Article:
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Godzilla (2014): Dir. Gareth Edwards. Written by Max Borenstein, from a story by Dave Callaham. Based upon the franchise of the same name owned by Toho. Starring: Aaron Taylor-Johnson, Bryan Cranston, Ken Watanabe, Elizabeth Olsen, and Davis Strathairn. Rated PG-13 for intense sequences of destruction, mayhem and creature violence. Running time: 123 minutes.
“It was just what I expected.” That was my answer to my friend’s question, “What did you think?” And usually that would be enough for a giant monster movie. The problem was, I hadn’t expected much. I wish I could say this was a terrible movie, or a good movie, anything but the giant “meh” that it was.
I may not have expected much in the ways of things I typically enjoy about the movies—oh you know, writing, acting, visual poetry, things of that ilk. But Gareth Edwards’s recent take on the movie monster commits a cardinal sin: it lacks a sense of wonder. Or fear. Instead, it substitutes blandness.
Meet our resident Bland, Ford Brody, played by the usually reliable Aaron Taylor-Johnson. Find him uninteresting? Lacking in human feeling or affectation? Great! You get to spend 99% of the movie with him.
After long dormant monsters rise from the depths of the earth to wreak havoc on the earth, Ford embarks on mission of the fly-by-the-seat-of-his-pants variety. One minute he’s trying to find his family, next he’s joining a special forces team to combat the monster menace. While Ford is out doing the cool stuff, his wife Elle (Elizabeth Olsen) and son Sam (Carson Bolde) languish in San Francisco. Their roles largely consist of them looking scared and adorable.
That gets at another huge miscalculation of the film—it makes focuses a great deal of its time on the human characters, while failing to provide them with anything interesting to do. We get exposition, exposition, exposition. The family moments are cheap and manufactured, as if laughing together is a substitute for any sense of human connection. At least Bryan Cranston as Ford’s dad provides some much-needed anguish, perhaps because he’s given the Big Important Monologue early on.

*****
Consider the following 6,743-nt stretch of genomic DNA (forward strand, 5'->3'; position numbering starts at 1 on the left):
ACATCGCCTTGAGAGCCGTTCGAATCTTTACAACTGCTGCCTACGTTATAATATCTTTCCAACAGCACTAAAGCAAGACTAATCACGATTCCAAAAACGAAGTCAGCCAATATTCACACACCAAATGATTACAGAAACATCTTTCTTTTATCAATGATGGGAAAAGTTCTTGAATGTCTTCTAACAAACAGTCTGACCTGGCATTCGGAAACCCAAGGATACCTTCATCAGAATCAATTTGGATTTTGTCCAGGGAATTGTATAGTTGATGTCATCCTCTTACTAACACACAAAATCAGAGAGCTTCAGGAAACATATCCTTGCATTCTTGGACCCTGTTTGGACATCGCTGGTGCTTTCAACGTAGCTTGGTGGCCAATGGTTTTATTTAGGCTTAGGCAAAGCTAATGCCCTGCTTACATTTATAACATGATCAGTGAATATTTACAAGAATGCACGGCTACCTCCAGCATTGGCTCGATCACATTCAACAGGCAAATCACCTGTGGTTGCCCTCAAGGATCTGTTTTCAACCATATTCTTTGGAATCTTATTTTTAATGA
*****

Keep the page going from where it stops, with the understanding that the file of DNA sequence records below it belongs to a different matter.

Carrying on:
But enough about that crap—you came for the monsters, right? Well, here the filmmakers redeem themselves—at least in part. Clearly the special effects team has labored long and hard to bring these creatures to life—certainly more realistic than anything Toho could have comprehended in the 1950’s. The image of Godzilla vomiting his radioactive breath into another monster’s mouth remains the hallmark of a mostly unremarkable fight. (Though I was strangely reminded of John Coffey’s evil-vomiting power from The Green Mile).
But there’s predictability to the design; you feel like you’ve seen them before. Expensive, yes—but where’s the personality? Special effects need not put a damper on monster design, as we saw with Wayne Barlowe’s impressive work in James Cameron’s Avatar. Here, it all feels like borrowed parts. Godzilla looks like what you’d expect, though he may have to burn some calories if he’s planning to “restore balance” anytime soon.
What plot we have comes across as unnecessarily convoluted and silly. The military treats this radically new threat like a job of the week. It’s the same military conglomerate we’ve seen portrayed in every blockbuster film, which may explain why David Strathairn as Admiral Stenz looks so bored. And don’t get me started on the nuclear weapons that they seemingly transport willy-nilly. I still don’t quite understand why the military felt the need to transport a nuclear weapon by train; apparently director Edwards felt the need to recreate the famous scene from The Bridge on the River Kwai.
As a piece of film-making, Godzilla is competently made—but that’s just the problem. It’s purely competent. It lacks a personal stamp from Edwards, settling for all things formula. Not to mention it squanders a great cast, one that would have been better-suited to the latest Woody Allen film than a blockbuster monster movie. Films like Godzilla are the reason I stick to the art-house.